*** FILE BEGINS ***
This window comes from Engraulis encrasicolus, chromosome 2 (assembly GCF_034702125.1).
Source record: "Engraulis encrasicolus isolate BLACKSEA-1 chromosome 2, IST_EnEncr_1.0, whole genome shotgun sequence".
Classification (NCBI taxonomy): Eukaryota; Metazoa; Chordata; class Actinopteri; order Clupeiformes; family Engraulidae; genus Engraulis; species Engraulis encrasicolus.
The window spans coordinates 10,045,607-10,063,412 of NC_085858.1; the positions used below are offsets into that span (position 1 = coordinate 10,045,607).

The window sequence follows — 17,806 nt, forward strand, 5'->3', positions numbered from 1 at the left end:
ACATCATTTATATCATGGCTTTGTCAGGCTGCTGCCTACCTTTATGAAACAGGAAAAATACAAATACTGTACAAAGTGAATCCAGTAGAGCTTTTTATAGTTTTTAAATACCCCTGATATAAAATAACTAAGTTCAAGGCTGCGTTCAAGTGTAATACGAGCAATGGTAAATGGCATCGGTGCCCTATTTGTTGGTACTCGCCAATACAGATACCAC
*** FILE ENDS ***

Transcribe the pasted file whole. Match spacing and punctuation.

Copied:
This window comes from Engraulis encrasicolus, chromosome 2 (assembly GCF_034702125.1).
Source record: "Engraulis encrasicolus isolate BLACKSEA-1 chromosome 2, IST_EnEncr_1.0, whole genome shotgun sequence".
Classification (NCBI taxonomy): Eukaryota; Metazoa; Chordata; class Actinopteri; order Clupeiformes; family Engraulidae; genus Engraulis; species Engraulis encrasicolus.
The window spans coordinates 10,045,607-10,063,412 of NC_085858.1; the positions used below are offsets into that span (position 1 = coordinate 10,045,607).

The window sequence follows — 17,806 nt, forward strand, 5'->3', positions numbered from 1 at the left end:
ACATCATTTATATCATGGCTTTGTCAGGCTGCTGCCTACCTTTATGAAACAGGAAAAATACAAATACTGTACAAAGTGAATCCAGTAGAGCTTTTTATAGTTTTTAAATACCCCTGATATAAAATAACTAAGTTCAAGGCTGCGTTCAAGTGTAATACGAGCAATGGTAAATGGCATCGGTGCCCTATTTGTTGGTACTCGCCAATACAGATACCAC